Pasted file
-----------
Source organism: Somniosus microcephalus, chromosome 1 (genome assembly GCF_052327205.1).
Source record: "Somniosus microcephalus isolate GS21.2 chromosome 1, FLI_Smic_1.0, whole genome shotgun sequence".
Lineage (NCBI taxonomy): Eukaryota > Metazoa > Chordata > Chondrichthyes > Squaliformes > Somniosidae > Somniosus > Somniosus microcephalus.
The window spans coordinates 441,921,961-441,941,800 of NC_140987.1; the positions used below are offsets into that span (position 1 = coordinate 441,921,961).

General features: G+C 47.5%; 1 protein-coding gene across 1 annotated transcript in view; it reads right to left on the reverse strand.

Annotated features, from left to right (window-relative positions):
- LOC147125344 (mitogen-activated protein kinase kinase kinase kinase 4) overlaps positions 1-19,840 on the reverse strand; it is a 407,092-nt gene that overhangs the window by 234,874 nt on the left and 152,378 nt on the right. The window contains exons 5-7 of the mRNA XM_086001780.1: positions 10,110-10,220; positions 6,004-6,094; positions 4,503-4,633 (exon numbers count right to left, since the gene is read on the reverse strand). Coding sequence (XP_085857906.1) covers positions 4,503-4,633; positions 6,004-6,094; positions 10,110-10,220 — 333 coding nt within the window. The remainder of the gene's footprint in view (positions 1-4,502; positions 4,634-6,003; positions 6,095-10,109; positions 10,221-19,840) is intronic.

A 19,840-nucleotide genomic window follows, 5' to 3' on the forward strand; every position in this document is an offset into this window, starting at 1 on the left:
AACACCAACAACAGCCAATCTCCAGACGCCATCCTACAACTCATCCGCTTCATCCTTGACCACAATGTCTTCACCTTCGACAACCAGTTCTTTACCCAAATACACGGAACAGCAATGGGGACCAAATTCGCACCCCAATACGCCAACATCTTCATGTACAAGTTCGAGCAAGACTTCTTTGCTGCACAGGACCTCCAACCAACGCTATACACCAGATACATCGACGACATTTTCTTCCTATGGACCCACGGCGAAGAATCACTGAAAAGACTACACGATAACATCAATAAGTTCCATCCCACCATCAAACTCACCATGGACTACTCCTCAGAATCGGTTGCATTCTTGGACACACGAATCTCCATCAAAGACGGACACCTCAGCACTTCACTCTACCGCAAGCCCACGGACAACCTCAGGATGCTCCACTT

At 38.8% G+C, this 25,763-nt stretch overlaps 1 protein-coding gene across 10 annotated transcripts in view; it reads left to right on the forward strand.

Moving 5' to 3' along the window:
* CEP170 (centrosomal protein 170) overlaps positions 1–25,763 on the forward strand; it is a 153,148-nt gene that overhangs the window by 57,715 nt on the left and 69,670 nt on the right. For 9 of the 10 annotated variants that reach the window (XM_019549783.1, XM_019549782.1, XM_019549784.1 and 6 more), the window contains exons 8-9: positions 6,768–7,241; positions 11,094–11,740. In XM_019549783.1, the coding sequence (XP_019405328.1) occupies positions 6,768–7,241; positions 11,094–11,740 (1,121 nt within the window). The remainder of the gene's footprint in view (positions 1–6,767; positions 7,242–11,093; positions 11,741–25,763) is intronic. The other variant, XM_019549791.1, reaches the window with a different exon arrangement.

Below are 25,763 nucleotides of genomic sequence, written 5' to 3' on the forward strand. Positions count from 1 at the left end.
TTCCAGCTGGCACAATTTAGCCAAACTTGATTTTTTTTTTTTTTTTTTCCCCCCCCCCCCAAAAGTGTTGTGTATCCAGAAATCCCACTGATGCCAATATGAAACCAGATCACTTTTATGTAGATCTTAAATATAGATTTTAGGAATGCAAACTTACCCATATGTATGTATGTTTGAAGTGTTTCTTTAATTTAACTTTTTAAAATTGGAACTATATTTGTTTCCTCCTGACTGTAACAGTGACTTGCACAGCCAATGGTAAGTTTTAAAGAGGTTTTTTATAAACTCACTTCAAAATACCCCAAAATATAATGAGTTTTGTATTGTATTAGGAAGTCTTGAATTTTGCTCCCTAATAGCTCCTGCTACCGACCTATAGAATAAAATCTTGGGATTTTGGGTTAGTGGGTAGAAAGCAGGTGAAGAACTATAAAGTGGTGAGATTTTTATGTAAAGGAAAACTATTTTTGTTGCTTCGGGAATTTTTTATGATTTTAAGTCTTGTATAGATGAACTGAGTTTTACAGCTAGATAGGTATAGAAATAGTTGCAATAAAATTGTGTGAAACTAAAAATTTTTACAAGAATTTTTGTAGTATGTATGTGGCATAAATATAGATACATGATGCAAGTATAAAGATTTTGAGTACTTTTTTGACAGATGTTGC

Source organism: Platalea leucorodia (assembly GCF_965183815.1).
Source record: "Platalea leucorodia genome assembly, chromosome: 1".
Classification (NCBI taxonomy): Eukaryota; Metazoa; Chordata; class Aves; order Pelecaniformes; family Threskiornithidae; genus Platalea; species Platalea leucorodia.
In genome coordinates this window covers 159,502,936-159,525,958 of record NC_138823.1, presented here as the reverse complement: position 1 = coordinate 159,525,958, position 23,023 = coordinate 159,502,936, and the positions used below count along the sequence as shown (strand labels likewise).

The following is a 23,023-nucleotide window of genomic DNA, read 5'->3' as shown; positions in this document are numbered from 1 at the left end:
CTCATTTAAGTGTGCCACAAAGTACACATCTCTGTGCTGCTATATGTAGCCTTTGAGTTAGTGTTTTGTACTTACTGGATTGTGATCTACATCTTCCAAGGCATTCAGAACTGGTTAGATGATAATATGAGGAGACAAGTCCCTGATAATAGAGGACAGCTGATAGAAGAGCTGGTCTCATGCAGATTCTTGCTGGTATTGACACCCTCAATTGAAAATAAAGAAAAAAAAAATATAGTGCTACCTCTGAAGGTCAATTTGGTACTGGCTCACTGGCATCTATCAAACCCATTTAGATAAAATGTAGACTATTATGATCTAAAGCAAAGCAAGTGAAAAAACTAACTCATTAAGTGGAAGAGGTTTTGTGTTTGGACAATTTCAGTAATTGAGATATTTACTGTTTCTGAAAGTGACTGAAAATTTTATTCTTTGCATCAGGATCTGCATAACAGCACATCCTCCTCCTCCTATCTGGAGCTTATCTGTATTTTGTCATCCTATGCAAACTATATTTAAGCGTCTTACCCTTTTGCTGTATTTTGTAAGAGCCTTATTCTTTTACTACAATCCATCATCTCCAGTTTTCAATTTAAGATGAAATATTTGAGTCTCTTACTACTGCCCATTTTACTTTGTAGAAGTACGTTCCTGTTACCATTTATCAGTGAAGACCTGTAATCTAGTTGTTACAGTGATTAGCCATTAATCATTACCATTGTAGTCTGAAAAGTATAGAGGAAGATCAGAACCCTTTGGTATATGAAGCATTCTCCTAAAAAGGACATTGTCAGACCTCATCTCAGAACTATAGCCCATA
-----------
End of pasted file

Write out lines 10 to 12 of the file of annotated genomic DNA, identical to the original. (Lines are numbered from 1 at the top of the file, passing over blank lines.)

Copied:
At 38.8% G+C, this 25,763-nt stretch overlaps 1 protein-coding gene across 10 annotated transcripts in view; it reads left to right on the forward strand.

Moving 5' to 3' along the window:
* CEP170 (centrosomal protein 170) overlaps positions 1–25,763 on the forward strand; it is a 153,148-nt gene that overhangs the window by 57,715 nt on the left and 69,670 nt on the right. For 9 of the 10 annotated variants that reach the window (XM_019549783.1, XM_019549782.1, XM_019549784.1 and 6 more), the window contains exons 8-9: positions 6,768–7,241; positions 11,094–11,740. In XM_019549783.1, the coding sequence (XP_019405328.1) occupies positions 6,768–7,241; positions 11,094–11,740 (1,121 nt within the window). The remainder of the gene's footprint in view (positions 1–6,767; positions 7,242–11,093; positions 11,741–25,763) is intronic. The other variant, XM_019549791.1, reaches the window with a different exon arrangement.